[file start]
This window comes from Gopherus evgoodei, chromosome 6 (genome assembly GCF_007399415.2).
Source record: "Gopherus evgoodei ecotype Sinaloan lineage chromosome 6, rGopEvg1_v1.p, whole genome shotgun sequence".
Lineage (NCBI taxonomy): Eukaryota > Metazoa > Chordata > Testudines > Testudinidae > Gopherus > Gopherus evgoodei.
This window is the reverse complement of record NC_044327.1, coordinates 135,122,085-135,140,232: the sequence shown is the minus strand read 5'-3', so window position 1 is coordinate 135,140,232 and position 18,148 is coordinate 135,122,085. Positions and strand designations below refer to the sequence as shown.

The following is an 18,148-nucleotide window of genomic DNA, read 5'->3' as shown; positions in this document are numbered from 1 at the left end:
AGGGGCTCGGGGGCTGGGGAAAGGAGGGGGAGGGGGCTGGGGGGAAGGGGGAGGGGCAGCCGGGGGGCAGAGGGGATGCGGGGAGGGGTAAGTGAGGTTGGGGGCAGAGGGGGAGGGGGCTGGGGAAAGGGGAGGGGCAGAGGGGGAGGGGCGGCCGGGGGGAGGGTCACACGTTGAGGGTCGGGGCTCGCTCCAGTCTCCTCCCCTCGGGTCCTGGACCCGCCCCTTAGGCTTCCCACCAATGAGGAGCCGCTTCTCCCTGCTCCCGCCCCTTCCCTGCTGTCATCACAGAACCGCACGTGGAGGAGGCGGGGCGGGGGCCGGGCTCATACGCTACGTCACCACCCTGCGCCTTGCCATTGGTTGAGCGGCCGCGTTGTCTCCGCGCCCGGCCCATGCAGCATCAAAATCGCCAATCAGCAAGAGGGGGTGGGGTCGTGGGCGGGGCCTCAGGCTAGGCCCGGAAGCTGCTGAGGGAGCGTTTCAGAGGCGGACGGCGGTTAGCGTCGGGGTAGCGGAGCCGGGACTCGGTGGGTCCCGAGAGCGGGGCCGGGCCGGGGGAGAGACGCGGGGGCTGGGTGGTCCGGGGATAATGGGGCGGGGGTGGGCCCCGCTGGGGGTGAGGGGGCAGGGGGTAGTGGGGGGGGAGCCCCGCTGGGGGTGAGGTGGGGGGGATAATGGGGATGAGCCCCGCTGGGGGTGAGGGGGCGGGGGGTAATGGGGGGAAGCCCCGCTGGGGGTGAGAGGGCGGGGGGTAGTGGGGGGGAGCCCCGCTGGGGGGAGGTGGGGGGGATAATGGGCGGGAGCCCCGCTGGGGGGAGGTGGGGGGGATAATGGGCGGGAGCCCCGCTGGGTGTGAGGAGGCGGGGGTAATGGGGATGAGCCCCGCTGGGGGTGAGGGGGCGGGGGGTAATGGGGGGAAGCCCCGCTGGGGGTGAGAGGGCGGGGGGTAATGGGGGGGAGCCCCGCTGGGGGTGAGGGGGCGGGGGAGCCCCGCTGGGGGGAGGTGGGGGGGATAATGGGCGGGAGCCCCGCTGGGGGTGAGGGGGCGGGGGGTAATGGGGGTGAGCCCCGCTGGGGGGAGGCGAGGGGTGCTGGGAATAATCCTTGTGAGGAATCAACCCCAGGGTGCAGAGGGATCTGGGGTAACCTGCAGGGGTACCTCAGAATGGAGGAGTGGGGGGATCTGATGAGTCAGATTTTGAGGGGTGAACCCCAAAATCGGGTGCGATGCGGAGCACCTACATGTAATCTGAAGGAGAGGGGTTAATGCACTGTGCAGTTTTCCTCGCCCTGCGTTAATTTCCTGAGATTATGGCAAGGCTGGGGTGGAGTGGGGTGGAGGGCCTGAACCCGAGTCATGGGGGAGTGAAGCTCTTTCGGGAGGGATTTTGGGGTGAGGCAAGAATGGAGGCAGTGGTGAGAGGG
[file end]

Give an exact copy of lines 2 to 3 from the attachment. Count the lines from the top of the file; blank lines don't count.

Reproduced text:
Source record: "Gopherus evgoodei ecotype Sinaloan lineage chromosome 6, rGopEvg1_v1.p, whole genome shotgun sequence".
Lineage (NCBI taxonomy): Eukaryota > Metazoa > Chordata > Testudines > Testudinidae > Gopherus > Gopherus evgoodei.